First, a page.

Posts Tagged ‘bdd’

BDD + CSS = DDCSS, introducing a new dsl for the web.

Tuesday, March 8th, 2011

Usually when I have an idea, I try to code it first, then often I get half way through and get side tracked by something else and the idea never gets finished and so I never get to write about it. This time I thought I would experiment and write the idea up first before writing any code, and then if I never get to write it and it becomes famous, at least I can say, “Well, I thought of that ages ago”.

I’m a big fan of Dan North, especially some of the concepts he pioneered like BDD. It really changed the way I thought about code, writing literate programming may have been around for some time but this was the first introduction I had to it.

I’ve also been around presentation code and CSS for a long time. In fact it was one of the first declarative languages I mastered. When I was earning a living through CSS, it was more of an artform, a careful balance between unrealistic requirements from print turned digital designers, browser quirks, performance and simplicity were all key to creating what you could call clean code.

Now, the challenges are different with CSS, you don’t have to worry so much about cross browser quirks as the older out of date browsers have less influence. You can use more CSS3 properties that take away a lot of the old pain of for example rounded corners and enable more of the print designs to be created. Performance can be automatically optimized with compressors, but you still have the problem of the language of CSS.

There have been some attempts to make CSS more like a classic programming language following the tenants of inherence and mixins. To be honest I think this misses the point.

The most common use of CSS is to enable a coder to convert the static designs of a designer into a working web site. But the static designs are only part of the story. In agile we say that a story card is a place holder for a conversation. When you start every story it is your job to go to the designer and have a conversation. That conversation transfers knowledge about the design. For example, you might go and ask for the specific hex colour of a module or the number of pixels padding it has or the radius of the round corners.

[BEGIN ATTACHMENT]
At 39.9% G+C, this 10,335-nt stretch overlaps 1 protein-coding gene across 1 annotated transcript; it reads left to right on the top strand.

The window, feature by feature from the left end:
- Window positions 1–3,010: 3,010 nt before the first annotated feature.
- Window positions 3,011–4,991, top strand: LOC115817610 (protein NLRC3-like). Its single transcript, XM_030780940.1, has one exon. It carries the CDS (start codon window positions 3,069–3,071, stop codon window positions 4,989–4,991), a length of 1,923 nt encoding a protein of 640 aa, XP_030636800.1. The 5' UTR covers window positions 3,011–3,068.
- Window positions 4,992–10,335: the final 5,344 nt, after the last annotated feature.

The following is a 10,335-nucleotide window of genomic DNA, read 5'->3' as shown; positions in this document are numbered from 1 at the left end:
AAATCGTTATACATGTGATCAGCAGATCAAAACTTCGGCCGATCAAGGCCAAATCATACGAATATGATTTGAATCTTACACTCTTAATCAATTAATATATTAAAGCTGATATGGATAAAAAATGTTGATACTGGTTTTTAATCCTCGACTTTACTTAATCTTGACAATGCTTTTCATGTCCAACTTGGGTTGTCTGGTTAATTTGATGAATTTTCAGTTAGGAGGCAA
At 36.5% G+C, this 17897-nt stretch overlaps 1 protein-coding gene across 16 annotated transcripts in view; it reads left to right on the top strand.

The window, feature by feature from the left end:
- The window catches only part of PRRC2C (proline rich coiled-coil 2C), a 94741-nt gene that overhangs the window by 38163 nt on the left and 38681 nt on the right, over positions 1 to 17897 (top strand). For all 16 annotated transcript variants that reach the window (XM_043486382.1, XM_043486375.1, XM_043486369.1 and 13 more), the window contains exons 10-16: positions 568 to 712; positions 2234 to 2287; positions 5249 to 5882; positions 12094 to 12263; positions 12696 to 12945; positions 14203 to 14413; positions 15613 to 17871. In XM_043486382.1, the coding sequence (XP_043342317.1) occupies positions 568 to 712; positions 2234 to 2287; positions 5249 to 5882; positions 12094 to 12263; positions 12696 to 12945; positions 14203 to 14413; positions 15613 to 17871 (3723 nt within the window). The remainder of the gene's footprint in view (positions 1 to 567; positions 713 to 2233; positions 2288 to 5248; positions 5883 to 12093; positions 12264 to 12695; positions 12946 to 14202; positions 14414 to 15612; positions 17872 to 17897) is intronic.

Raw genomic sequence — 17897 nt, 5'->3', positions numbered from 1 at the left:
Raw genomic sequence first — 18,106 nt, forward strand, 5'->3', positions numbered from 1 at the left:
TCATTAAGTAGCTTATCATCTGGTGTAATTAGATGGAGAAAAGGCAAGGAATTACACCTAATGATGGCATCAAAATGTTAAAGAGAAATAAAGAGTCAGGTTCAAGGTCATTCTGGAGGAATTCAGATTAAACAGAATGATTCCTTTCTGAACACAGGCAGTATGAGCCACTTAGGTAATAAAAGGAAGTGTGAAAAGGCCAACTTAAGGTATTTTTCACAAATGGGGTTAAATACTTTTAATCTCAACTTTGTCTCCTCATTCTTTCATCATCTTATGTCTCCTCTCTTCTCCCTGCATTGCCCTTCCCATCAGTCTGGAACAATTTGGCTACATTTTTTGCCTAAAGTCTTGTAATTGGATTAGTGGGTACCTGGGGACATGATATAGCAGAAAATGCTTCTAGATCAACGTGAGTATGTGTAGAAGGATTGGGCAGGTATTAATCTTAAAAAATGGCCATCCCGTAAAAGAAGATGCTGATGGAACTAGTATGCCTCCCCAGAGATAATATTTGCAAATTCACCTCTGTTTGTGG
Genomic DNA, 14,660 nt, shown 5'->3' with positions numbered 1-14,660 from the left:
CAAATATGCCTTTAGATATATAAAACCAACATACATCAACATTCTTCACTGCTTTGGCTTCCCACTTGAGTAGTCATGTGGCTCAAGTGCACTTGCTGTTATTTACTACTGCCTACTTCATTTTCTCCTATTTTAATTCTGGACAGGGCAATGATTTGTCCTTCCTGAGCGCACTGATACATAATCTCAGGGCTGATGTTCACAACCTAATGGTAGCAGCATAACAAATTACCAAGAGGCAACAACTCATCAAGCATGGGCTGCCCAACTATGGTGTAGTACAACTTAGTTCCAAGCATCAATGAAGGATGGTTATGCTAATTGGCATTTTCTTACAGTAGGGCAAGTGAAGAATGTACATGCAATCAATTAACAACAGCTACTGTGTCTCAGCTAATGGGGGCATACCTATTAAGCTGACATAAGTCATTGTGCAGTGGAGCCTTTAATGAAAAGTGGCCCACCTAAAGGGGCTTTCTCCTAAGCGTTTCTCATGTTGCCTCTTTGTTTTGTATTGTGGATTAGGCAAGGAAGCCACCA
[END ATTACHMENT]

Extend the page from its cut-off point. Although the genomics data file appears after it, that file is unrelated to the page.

Then you convert that data into CSS. So CSS is already a DSL, just not a very good one. It does not satisfy the programming domain and it does not satisfy the design domain. So ok, we could go the way of less and try to make CSS more like a programming language, but why not go the other way like we do in BDD? Why not let’s use natural language from the design domain to help us create more readable code that generates CSS, code that the designer and programmer can use alike to achieve their goals.

Introducing DDCSS, or Design driven cascading style sheets.

Lets take the following element of design from a famous website:

Now in terms of CSS, it would look something like this:

.moduleA {

    border: 1px solid red;
    margin: 0 10px 5px 10px;
    padding-top: 10px;
    width: 200px;

}

Now in DDCSS it would look more like this:


    ...
    a generic Module A has
    a 1px solid red border,
    a 0 margin-top,
    a 10px margin-left and margin-right and padding-top
    a 200px width.

So, not much difference so far, Why bother? Well, how often is CSS this simple? More likey, you do this CSS and then it doesn’t work in a certain scenario, so you go back to the designer and you find out a variation. Then your code begins to look something like this:

.moduleA {

    border: 1px solid red;
    margin: 0 10px 5px 10px;
    padding-top: 10px;
    width: 200px;

}

.situationB .moduleA {

    width: 150px;

}

And this is where DDCSS starts to look better and much less terse than the raw CSS.


    ...
    a generic Module A has
    a 1px solid red border,
    a 0 margin-top,
    a 10px margin-left and margin-right and padding-top,
    a 200px width,

   Given Module A is inside Scenario B
   Then Module A has
   a 150px width.

Now using a DSL more like this, we could start to easily share code between our designer and programmer. What’s more is it creates an easy accesible way for the two to have a discussion, if your DDCSS is starting to look really messy or there is a lot of repetition with only tiny changes, then maybe it time to take it back to the designer and say we have a consistency problem. Not only that but it’s something you could take to a third party like a product owner to look through and have discussions about what could be changed. Finally I allows small changes to be edited directly by the designer. It becomes both a code generating style guide and a reference to write tests against.

So, finally, now I’ve written about it - anyone interested in building it?